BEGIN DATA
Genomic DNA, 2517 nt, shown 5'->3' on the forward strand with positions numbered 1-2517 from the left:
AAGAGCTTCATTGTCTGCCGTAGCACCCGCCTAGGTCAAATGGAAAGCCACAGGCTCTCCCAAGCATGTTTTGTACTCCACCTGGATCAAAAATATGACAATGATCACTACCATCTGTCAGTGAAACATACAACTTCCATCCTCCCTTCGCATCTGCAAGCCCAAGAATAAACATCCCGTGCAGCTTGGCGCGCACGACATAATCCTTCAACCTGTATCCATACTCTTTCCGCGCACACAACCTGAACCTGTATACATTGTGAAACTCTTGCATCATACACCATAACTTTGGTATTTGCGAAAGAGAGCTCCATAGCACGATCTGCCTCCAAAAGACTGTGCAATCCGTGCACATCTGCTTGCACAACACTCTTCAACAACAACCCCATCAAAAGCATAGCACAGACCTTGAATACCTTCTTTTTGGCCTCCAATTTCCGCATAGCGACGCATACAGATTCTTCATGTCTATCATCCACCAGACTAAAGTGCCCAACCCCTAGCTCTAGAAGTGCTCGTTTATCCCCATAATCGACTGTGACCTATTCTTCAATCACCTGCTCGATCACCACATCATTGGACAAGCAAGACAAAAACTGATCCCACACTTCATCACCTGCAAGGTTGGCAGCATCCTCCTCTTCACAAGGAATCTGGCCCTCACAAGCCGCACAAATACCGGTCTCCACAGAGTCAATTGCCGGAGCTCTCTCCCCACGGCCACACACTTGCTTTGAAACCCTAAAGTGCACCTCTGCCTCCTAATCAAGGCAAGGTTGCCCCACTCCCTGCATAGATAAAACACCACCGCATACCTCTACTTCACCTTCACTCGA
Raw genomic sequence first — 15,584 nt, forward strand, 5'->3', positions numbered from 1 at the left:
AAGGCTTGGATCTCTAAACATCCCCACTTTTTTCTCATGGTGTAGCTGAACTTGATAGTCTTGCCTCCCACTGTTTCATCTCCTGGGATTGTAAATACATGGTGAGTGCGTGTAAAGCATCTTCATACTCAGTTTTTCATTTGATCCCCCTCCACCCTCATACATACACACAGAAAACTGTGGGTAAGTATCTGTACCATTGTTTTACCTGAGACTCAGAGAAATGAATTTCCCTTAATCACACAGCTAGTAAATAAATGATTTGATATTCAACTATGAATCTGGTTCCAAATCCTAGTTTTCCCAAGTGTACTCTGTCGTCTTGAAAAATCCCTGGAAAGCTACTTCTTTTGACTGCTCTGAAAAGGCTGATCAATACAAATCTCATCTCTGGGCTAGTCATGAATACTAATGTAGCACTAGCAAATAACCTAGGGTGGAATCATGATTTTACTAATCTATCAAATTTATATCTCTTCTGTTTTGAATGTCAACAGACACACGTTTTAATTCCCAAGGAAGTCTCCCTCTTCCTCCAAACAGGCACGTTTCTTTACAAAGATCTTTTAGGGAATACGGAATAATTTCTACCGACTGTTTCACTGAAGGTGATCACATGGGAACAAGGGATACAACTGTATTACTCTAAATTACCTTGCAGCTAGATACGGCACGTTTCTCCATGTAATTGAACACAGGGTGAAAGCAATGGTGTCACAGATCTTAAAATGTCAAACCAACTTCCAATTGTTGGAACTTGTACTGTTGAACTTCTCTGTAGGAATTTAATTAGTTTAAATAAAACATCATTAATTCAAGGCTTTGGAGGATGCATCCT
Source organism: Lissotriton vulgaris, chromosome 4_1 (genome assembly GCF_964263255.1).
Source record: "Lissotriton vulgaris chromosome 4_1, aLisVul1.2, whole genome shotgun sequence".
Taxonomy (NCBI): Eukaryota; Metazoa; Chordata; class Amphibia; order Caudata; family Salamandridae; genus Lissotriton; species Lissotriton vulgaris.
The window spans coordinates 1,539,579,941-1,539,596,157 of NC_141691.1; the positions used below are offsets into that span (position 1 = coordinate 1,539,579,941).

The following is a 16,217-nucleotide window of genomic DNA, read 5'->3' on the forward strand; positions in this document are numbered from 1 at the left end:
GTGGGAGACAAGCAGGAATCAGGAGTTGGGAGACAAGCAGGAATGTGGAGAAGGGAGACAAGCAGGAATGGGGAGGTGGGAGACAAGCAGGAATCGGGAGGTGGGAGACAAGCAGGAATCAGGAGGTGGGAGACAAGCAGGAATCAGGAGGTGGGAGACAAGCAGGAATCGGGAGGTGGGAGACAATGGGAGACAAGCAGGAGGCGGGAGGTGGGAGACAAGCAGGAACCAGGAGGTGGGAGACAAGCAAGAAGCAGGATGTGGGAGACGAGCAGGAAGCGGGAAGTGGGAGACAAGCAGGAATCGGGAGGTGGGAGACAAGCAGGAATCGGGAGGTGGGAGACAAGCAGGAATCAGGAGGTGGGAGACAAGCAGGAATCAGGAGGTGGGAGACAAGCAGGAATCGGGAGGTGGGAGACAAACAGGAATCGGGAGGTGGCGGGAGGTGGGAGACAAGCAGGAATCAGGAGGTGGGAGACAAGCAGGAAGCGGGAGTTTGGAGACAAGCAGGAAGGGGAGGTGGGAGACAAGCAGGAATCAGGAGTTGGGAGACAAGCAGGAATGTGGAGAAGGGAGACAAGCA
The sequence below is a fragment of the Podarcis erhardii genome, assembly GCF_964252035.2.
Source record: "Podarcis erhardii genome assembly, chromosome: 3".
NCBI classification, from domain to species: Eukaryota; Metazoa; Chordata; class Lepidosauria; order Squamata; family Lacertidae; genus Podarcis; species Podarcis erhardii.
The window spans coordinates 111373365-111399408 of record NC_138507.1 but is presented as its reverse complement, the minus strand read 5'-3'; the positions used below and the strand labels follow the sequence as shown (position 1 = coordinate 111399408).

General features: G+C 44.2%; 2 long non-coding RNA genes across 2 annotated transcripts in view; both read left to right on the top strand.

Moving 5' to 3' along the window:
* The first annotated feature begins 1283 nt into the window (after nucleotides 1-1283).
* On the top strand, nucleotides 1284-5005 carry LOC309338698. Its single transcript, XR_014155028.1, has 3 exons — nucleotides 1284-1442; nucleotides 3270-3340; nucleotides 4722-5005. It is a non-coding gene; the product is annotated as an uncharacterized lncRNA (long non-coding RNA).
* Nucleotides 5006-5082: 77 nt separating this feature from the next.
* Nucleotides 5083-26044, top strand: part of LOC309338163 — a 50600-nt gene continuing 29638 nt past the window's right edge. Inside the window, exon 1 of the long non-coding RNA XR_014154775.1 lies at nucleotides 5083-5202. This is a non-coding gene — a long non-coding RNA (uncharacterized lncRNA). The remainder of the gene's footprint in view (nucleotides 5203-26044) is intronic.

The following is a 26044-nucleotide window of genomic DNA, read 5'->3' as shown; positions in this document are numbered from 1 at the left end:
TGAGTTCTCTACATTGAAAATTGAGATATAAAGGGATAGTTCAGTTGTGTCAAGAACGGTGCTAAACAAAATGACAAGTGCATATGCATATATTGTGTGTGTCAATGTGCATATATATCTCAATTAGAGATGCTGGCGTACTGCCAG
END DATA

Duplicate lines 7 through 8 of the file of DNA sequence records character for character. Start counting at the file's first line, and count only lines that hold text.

Taxonomy (NCBI): Eukaryota; Metazoa; Chordata; class Amphibia; order Caudata; family Salamandridae; genus Lissotriton; species Lissotriton vulgaris.
The window spans coordinates 1,539,579,941-1,539,596,157 of NC_141691.1; the positions used below are offsets into that span (position 1 = coordinate 1,539,579,941).